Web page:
Clinton does not always excite crowds, but she never forgets where she is.

The day after the second Democratic debate in Des Moines last weekend, Clinton spoke for half an hour to Democratic activists at a dirt-floor agricultural center in Ames. Though the speech was held at Iowa State University, many of those who paid $25 to eat pulled-pork sandwiches, or $10 for bleacher seats, were senior citizens.

Before speaking, Clinton and her husband, Bill, met backstage with 13 local activists, including Jan Bauer, who has led the Story County Democrats for two decades. Bauer was part of Obama's army in 2008, a decision she reached after three or four personal calls from then-Sen. Obama. This time it was Clinton supporters who reached her early and often, including a personal call Clinton made to Bauer shortly after her April entry into the race.

"Madam Secretary, really?" she recalled saying to Clinton. "This is an amazing surprise."

Bauer signed on. And when Clinton rose to speak in Ames, she recognized Bauer from the dais.

But Clinton, who has been surrounded by the Secret Service since the 1990s, does not meet one-on-one with as many Iowans as typical presidential candidates. O'Malley, who is polling in the low single digits and faces the steepest odds to win the nomination, has sought to take advantage of that opening by paying relentless attention to local officials. He celebrated the Jasper County Democratic chair's 24th birthday with a special event announcing his endorsement. And Henderson, the powerful chair of the Polk County Democrats, signed on with O'Malley this month.

Henderson said he's met with O'Malley at least 10 times, including three dinners and a breakfast. Many of O'Malley's supporters acknowledge they do not expect him to become president, but they want to see him get more attention.

This election is a do-over for the Clinton campaign, with a team that has dissected mistakes from eight years ago and is steadfast in correcting them. In the meetings with the 6,000 activists in the state — from party chairs on down — the campaign has taken their advice on policy, organizing and rhetoric, giving the Iowans a sense of ownership in Clinton's campaign.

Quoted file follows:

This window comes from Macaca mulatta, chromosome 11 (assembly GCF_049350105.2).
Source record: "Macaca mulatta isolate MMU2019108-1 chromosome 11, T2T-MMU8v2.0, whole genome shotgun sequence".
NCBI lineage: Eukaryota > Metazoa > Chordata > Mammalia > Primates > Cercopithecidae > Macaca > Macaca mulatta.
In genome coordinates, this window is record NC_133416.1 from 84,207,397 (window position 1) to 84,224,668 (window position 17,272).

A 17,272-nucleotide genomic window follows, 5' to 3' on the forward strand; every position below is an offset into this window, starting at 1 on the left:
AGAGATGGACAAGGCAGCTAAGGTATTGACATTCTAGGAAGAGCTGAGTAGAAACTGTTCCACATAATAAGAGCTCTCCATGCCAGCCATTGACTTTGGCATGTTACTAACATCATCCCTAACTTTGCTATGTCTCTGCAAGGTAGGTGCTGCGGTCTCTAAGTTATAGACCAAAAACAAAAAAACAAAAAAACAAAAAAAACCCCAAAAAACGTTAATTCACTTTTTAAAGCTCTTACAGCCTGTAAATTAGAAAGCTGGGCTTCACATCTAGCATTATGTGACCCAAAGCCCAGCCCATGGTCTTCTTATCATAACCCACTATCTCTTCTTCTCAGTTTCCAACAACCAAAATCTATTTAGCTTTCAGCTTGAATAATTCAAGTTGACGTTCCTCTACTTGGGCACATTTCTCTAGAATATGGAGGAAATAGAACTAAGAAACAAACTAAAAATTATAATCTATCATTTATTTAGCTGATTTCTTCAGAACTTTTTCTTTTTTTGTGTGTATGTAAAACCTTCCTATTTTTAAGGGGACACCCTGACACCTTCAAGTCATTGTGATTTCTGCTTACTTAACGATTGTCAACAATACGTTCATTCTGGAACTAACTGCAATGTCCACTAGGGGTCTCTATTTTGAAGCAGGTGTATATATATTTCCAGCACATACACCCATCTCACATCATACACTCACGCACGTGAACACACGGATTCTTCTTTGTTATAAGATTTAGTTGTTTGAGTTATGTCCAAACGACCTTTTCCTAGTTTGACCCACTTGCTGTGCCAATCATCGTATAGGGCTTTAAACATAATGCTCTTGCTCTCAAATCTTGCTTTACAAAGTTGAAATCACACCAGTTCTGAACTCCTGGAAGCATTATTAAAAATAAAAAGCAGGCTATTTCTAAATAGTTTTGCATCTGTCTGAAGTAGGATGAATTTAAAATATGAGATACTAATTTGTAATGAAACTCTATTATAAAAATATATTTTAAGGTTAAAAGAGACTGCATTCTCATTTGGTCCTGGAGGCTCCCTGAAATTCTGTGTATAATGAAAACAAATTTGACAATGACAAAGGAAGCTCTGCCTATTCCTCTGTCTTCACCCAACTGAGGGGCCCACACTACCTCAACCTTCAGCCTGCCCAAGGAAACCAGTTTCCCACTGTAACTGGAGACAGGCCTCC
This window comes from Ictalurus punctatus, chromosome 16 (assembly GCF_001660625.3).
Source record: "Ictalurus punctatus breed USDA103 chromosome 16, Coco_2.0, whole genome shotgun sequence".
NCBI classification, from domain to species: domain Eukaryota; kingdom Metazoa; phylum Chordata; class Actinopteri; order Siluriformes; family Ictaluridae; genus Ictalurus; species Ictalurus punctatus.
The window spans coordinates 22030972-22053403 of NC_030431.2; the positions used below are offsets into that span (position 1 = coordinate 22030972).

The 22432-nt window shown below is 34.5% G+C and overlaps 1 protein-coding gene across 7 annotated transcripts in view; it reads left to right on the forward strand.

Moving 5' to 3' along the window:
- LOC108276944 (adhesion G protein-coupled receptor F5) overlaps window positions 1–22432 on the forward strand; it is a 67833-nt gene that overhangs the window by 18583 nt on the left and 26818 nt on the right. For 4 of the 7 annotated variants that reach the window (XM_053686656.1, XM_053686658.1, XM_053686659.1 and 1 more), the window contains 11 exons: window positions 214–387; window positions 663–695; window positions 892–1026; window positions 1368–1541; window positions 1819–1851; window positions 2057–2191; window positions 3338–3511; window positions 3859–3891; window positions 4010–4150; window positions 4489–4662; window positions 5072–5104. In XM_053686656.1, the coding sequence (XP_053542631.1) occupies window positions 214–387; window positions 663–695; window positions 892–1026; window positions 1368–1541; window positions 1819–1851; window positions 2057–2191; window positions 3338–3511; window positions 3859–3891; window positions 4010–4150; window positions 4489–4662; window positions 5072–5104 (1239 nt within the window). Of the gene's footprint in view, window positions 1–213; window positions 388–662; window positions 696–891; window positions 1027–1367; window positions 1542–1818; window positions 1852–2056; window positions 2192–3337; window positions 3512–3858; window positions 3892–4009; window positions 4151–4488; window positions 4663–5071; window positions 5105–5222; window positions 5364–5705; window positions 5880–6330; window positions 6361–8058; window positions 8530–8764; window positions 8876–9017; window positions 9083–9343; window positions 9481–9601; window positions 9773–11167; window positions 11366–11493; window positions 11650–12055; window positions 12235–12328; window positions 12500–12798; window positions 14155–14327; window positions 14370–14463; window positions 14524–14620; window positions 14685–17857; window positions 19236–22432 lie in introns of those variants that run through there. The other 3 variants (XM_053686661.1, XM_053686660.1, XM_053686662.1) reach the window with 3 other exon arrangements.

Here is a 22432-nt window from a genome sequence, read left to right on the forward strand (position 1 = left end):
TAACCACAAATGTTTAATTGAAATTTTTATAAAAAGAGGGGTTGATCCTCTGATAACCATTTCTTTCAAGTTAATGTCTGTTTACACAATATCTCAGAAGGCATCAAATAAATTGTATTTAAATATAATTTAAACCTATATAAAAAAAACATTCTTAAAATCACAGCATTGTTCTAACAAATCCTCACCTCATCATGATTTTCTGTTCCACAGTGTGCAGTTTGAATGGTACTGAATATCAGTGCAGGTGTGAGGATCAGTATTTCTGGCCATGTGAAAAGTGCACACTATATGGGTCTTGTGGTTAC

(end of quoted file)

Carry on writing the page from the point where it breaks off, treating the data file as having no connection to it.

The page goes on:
"If they were willing to sit down and talk with us, we talked," said Kane Miller, the campaign's organizing director in Polk County.

Most of what Miller's troop of volunteers is doing, meanwhile, is penmanship. Every potential Clinton voter reached by the campaign gets a handwritten note from a neighbor, nudging them to fill out a "commit to caucus" card. To make sure voters return their cards, the campaign sends volunteers to pick them up at the homes of voters.

"There's no shortcuts in the Iowa caucus," said Miller. "You can't just come in late and throw a lot of hot sauce and hope it works."

The Sanders campaign says it will get there soon enough. It has 72 paid staffers in 17 offices throughout the state, including a sprawling headquarters — with a giant Sanders head painted on the map of Iowa inside — beside a supermarket in a Des Moines strip mall. They say they have a list of 4,000 Iowans who have volunteered at least once for them.

"We think we're on pace," said Tad Devine, a senior strategist for Sanders, who recalled his experience working for the eventual Democratic nominee in 2004. "I worked for John Kerry. We were sixth. … That was our horse-race number in Iowa at this time."

Devine said Sanders is already polling strong in Iowa despite his campaign being months behind Clinton in airing television commercials there and having a fully operational campaign.

"We're building a base of support which can be a base of victory," he said.

Follow @evanhalper and @noahbierman